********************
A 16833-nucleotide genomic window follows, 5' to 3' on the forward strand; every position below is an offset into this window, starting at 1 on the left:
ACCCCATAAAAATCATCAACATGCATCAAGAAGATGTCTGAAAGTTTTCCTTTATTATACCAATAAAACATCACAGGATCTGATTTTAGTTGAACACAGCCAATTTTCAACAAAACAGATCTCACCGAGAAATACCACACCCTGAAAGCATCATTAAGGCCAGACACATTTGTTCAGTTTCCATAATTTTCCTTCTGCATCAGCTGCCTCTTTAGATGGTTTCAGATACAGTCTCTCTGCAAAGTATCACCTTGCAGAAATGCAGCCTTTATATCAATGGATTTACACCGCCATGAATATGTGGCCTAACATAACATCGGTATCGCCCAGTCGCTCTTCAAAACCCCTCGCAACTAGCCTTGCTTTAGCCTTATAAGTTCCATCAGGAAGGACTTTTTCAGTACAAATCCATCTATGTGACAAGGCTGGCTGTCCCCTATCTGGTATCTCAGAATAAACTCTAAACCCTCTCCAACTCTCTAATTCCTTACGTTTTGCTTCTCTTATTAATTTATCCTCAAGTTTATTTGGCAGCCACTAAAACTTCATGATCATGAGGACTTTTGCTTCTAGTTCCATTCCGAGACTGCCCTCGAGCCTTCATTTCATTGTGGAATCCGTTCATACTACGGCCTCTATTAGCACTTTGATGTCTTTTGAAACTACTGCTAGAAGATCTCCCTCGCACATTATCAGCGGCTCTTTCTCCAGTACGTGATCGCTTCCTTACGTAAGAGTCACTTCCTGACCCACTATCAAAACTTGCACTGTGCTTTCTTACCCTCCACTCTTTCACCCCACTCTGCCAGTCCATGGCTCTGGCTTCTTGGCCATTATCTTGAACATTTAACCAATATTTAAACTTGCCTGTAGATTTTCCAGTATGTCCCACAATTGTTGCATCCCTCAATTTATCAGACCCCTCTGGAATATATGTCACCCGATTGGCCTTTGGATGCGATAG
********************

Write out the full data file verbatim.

A 16833-nucleotide genomic window follows, 5' to 3' on the forward strand; every position below is an offset into this window, starting at 1 on the left:
ACCCCATAAAAATCATCAACATGCATCAAGAAGATGTCTGAAAGTTTTCCTTTATTATACCAATAAAACATCACAGGATCTGATTTTAGTTGAACACAGCCAATTTTCAACAAAACAGATCTCACCGAGAAATACCACACCCTGAAAGCATCATTAAGGCCAGACACATTTGTTCAGTTTCCATAATTTTCCTTCTGCATCAGCTGCCTCTTTAGATGGTTTCAGATACAGTCTCTCTGCAAAGTATCACCTTGCAGAAATGCAGCCTTTATATCAATGGATTTACACCGCCATGAATATGTGGCCTAACATAACATCGGTATCGCCCAGTCGCTCTTCAAAACCCCTCGCAACTAGCCTTGCTTTAGCCTTATAAGTTCCATCAGGAAGGACTTTTTCAGTACAAATCCATCTATGTGACAAGGCTGGCTGTCCCCTATCTGGTATCTCAGAATAAACTCTAAACCCTCTCCAACTCTCTAATTCCTTACGTTTTGCTTCTCTTATTAATTTATCCTCAAGTTTATTTGGCAGCCACTAAAACTTCATGATCATGAGGACTTTTGCTTCTAGTTCCATTCCGAGACTGCCCTCGAGCCTTCATTTCATTGTGGAATCCGTTCATACTACGGCCTCTATTAGCACTTTGATGTCTTTTGAAACTACTGCTAGAAGATCTCCCTCGCACATTATCAGCGGCTCTTTCTCCAGTACGTGATCGCTTCCTTACGTAAGAGTCACTTCCTGACCCACTATCAAAACTTGCACTGTGCTTTCTTACCCTCCACTCTTTCACCCCACTCTGCCAGTCCATGGCTCTGGCTTCTTGGCCATTATCTTGAACATTTAACCAATATTTAAACTTGCCTGTAGATTTTCCAGTATGTCCCACAATTGTTGCATCCCTCAATTTATCAGACCCCTCTGGAATATATGTCACCCGATTGGCCTTTGGATGCGATAG